Power and placement–Anglo-Scandinavian stone sculpture

My second post for this blog (Religious syncretism in Anglo-Scandinavian stone sculpture) was about religious syncretism as seen in Anglo-Scandinavian stone sculpture. I said then that this is one of my favourite topics, and I will say it again. They are such fabulous monuments that I felt the need to come back to them and explore what I think is their most remarkable feature: their continued presence in their original landscape. In this post I want to talk about the significance of landscape and the difficulties faced by museums in recreating or re-establishing the cultural context once the object has been selected for museum display.

Anglo-Scandinavian stone sculptures have a wide geographic distribution in the areas of England which saw Scandinavian settlement, indicating that they were a broad cultural phenomenon. There are more than fifty surviving monuments displaying both Norse and Christian iconography. I explored some examples in the earlier post that had Christ and Viðarr depicted on the Gosforth Cross, but now that I’ve introduced the iconography, what about the placement? Did placement matter? Why put these enormous monuments in the landscape?


In this post, I’ll use sculpture from the county of Lincolnshire to highlight patterns of distribution and meaning. Lincolnshire’s stone sculpture has been thoroughly examined and mapped, but patterns of distribution and their meaning have only recently been embraced. I’m going to argue that placement and iconography are of equal significance and that both are integral to a reading of these monuments.

Lincolnshire stone sculptures
Lincolnshire stone sculptures. Picture credit: Everson and Stocker 1999.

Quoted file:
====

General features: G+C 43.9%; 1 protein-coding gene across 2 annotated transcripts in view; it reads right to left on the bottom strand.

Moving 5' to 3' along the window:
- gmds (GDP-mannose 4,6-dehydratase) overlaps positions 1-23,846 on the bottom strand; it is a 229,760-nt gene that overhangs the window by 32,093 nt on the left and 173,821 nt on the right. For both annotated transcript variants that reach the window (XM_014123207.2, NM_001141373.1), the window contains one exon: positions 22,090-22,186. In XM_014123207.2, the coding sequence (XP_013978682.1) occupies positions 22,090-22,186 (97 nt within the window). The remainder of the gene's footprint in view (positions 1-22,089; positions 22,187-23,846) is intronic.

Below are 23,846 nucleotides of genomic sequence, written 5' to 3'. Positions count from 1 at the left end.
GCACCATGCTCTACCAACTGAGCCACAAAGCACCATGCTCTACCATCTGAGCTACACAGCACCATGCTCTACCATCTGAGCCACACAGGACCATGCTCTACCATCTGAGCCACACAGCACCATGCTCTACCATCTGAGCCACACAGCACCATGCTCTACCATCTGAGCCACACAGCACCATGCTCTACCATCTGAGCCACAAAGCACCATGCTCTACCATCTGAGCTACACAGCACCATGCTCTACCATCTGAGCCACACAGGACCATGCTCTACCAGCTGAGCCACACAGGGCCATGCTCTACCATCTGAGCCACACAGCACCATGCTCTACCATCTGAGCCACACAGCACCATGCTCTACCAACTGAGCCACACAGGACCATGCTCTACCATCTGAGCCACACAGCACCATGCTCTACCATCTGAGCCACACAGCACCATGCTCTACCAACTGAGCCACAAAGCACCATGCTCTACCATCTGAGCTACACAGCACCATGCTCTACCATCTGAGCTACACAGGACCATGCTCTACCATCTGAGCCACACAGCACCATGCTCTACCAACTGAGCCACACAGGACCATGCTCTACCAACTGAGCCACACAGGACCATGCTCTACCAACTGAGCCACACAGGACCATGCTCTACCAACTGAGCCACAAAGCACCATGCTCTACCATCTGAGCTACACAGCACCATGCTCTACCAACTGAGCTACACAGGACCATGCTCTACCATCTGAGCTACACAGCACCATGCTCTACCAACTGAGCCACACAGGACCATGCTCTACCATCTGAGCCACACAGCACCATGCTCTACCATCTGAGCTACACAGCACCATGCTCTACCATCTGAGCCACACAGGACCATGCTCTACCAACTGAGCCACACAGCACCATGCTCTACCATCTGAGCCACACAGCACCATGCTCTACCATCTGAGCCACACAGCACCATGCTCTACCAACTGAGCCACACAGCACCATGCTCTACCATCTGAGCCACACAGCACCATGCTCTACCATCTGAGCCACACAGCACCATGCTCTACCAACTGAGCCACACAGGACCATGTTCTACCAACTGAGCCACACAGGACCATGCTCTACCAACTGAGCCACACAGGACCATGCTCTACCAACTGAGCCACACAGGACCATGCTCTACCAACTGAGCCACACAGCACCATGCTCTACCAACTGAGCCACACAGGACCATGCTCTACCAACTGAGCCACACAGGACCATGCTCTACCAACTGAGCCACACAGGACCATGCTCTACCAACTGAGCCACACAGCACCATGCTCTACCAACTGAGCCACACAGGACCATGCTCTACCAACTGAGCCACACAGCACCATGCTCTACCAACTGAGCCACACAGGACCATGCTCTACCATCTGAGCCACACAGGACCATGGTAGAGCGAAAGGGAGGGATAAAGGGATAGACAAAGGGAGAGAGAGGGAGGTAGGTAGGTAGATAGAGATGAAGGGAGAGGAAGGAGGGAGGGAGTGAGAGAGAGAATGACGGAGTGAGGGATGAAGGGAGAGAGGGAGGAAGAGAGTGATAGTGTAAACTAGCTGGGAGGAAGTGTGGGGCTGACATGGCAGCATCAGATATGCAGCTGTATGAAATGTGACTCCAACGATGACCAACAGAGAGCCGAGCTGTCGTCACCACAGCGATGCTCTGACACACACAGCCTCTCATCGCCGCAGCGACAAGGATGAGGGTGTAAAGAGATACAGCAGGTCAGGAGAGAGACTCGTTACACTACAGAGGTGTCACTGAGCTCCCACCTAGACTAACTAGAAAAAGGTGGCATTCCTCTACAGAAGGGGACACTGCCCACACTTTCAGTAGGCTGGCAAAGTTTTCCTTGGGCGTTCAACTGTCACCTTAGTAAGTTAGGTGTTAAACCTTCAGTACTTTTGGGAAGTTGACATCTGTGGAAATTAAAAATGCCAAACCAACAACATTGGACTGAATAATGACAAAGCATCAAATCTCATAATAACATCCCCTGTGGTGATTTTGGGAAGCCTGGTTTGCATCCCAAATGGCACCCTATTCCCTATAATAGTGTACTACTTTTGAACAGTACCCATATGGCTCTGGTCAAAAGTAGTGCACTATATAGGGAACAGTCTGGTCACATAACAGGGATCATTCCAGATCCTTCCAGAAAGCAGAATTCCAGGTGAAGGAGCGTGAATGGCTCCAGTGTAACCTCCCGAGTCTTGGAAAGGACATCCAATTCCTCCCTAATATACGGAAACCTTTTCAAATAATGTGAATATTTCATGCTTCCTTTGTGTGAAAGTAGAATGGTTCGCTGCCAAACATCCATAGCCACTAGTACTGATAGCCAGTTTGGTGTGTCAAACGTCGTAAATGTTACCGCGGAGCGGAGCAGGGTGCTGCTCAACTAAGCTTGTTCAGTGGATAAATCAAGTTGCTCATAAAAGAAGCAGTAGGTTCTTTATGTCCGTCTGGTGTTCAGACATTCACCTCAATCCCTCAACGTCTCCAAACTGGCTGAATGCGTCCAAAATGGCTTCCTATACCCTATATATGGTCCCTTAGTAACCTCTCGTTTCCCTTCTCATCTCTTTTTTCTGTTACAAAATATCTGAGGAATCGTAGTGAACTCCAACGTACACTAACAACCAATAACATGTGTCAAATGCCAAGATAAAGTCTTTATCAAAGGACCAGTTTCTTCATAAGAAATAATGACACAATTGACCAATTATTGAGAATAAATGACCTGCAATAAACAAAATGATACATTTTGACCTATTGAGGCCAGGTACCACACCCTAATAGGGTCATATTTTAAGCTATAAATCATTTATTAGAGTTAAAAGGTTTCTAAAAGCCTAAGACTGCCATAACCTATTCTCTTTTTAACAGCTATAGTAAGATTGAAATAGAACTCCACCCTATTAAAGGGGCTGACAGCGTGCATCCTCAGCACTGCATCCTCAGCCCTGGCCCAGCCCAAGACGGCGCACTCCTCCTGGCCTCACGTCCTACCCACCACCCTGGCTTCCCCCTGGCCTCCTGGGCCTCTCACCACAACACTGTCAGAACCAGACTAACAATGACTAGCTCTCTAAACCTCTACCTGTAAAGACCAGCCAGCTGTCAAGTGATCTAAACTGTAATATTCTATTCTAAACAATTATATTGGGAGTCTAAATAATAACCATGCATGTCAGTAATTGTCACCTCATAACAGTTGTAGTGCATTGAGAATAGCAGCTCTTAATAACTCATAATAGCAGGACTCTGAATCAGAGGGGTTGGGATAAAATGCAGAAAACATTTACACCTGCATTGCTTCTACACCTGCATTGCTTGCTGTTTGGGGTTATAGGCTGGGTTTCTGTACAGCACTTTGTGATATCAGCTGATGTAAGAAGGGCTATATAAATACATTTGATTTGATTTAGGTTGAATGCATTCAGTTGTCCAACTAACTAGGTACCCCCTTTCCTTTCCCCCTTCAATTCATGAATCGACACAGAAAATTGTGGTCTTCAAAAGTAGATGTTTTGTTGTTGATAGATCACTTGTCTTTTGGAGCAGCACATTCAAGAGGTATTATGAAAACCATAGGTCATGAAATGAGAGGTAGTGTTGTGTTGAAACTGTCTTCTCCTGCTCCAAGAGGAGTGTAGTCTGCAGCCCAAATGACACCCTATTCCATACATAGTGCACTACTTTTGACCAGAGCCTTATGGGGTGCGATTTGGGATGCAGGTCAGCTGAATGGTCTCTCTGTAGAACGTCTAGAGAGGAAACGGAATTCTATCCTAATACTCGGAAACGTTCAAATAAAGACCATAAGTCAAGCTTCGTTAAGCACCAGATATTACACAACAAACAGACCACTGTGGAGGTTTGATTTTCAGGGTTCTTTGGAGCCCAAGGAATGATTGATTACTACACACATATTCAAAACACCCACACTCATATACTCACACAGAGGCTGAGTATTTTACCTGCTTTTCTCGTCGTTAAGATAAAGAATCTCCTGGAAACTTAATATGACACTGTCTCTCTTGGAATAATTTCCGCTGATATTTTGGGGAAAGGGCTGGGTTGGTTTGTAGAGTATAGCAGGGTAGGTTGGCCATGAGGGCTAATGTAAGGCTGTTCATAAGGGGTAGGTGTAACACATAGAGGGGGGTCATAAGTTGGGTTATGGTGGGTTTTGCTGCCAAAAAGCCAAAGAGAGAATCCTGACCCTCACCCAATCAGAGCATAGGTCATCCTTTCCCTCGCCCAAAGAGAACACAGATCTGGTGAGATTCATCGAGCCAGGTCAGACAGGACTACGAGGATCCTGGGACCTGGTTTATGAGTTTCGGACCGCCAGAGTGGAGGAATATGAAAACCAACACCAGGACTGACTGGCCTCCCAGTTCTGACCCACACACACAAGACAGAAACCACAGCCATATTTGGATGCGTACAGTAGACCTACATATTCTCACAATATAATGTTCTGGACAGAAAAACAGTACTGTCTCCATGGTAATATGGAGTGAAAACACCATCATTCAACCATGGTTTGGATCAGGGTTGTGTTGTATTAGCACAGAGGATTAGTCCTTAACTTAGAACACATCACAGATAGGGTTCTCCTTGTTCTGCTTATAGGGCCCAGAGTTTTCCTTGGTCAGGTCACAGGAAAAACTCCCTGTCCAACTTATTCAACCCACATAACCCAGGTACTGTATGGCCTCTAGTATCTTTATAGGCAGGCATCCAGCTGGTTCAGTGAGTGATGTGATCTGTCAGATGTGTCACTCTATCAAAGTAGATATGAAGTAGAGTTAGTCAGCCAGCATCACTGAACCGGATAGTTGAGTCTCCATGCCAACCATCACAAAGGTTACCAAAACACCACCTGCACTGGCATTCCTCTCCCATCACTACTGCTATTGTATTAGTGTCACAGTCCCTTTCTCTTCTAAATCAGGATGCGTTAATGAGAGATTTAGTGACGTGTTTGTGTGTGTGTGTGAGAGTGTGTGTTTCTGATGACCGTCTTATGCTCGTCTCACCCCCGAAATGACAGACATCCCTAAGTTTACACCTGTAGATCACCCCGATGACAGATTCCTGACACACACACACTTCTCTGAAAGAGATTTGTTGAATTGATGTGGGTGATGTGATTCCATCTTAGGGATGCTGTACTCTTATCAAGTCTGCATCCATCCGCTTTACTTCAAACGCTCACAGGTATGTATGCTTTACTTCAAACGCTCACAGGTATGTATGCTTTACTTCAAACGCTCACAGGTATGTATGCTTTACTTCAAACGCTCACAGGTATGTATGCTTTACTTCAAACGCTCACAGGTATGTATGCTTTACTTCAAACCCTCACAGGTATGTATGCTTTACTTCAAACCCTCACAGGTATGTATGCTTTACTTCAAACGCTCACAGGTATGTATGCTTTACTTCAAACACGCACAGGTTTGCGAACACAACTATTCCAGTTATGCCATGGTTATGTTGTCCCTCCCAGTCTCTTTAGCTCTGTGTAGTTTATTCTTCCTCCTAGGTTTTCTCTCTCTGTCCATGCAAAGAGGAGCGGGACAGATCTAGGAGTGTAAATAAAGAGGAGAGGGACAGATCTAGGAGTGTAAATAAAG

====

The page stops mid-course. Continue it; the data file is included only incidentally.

Stone monuments are generally associated with the presence of a contemporary Christian graveyard and have survived in great numbers in counties across England. In Lincolnshire, one in five still-standing medieval churches have stone sculpture from the pre-Conquest era, with some areas of the county having an even higher proportion, although it is interesting to note that Lincolnshire actually doesn’t have a tradition of carving before the Scandinavian contact period. (See the very useful Corpus of Anglo-Saxon Stone Sculpture volume on Lincolnshire: Everson and Stocker 1999).

Everson and Stocker have argued that stone sculptures were transported across the waterways as they were large and heavy and liable to breakage. They argue that the pattern of distribution would support this, along with written references to this type of shipment, and also because of the high cost of transporting heavy stone over land (1999: 70).

Edenham remains. Picture credit: Wikipedia
Edenham remains. Picture credit: Wikipedia

Although the majority of the stone sculptures from the Anglo-Scandinavian period in Lincolnshire are associated with a funerary function, as a memorial or burial marker, some may have had a preaching function, or even a combination of the two. One example from Lincolnshire is the cross-shaft at Edenham. It’s thought to have been associated with the giving of a sermon and may have been in the background of the event. Standing at a height of 5-6 metres, this piece would have been an imposing part of the ceremony for the audience.


The original landscape

Stone sculpture from the Anglo-Scandinavian period can still be seen in its original landscape, making these pieces an incredible case study for landscape studies. In fact, the following statement has been made:

Where a stone now is, in general, is where it has always been and where it was produced. (Bailey 1996: 12)